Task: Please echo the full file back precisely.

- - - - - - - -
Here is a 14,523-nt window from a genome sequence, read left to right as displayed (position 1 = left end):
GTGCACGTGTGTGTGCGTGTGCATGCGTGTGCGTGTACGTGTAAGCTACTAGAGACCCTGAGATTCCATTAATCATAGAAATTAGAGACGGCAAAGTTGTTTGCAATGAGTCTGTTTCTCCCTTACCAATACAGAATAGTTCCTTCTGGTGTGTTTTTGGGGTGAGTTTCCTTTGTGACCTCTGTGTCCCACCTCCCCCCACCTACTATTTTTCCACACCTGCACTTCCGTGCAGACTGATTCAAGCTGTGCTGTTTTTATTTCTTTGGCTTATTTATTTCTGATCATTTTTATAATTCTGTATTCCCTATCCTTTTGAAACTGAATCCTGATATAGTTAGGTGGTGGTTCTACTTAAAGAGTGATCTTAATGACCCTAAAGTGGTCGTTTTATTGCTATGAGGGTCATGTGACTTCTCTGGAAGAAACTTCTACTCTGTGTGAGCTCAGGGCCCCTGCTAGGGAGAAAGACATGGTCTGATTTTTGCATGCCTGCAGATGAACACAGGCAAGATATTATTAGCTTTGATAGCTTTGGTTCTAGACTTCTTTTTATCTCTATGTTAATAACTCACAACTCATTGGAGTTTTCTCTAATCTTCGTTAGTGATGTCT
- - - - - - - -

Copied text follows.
Here is a 14,523-nt window from a genome sequence, read left to right as displayed (position 1 = left end):
GTGCACGTGTGTGTGCGTGTGCATGCGTGTGCGTGTACGTGTAAGCTACTAGAGACCCTGAGATTCCATTAATCATAGAAATTAGAGACGGCAAAGTTGTTTGCAATGAGTCTGTTTCTCCCTTACCAATACAGAATAGTTCCTTCTGGTGTGTTTTTGGGGTGAGTTTCCTTTGTGACCTCTGTGTCCCACCTCCCCCCACCTACTATTTTTCCACACCTGCACTTCCGTGCAGACTGATTCAAGCTGTGCTGTTTTTATTTCTTTGGCTTATTTATTTCTGATCATTTTTATAATTCTGTATTCCCTATCCTTTTGAAACTGAATCCTGATATAGTTAGGTGGTGGTTCTACTTAAAGAGTGATCTTAATGACCCTAAAGTGGTCGTTTTATTGCTATGAGGGTCATGTGACTTCTCTGGAAGAAACTTCTACTCTGTGTGAGCTCAGGGCCCCTGCTAGGGAGAAAGACATGGTCTGATTTTTGCATGCCTGCAGATGAACACAGGCAAGATATTATTAGCTTTGATAGCTTTGGTTCTAGACTTCTTTTTATCTCTATGTTAATAACTCACAACTCATTGGAGTTTTCTCTAATCTTCGTTAGTGATGTCT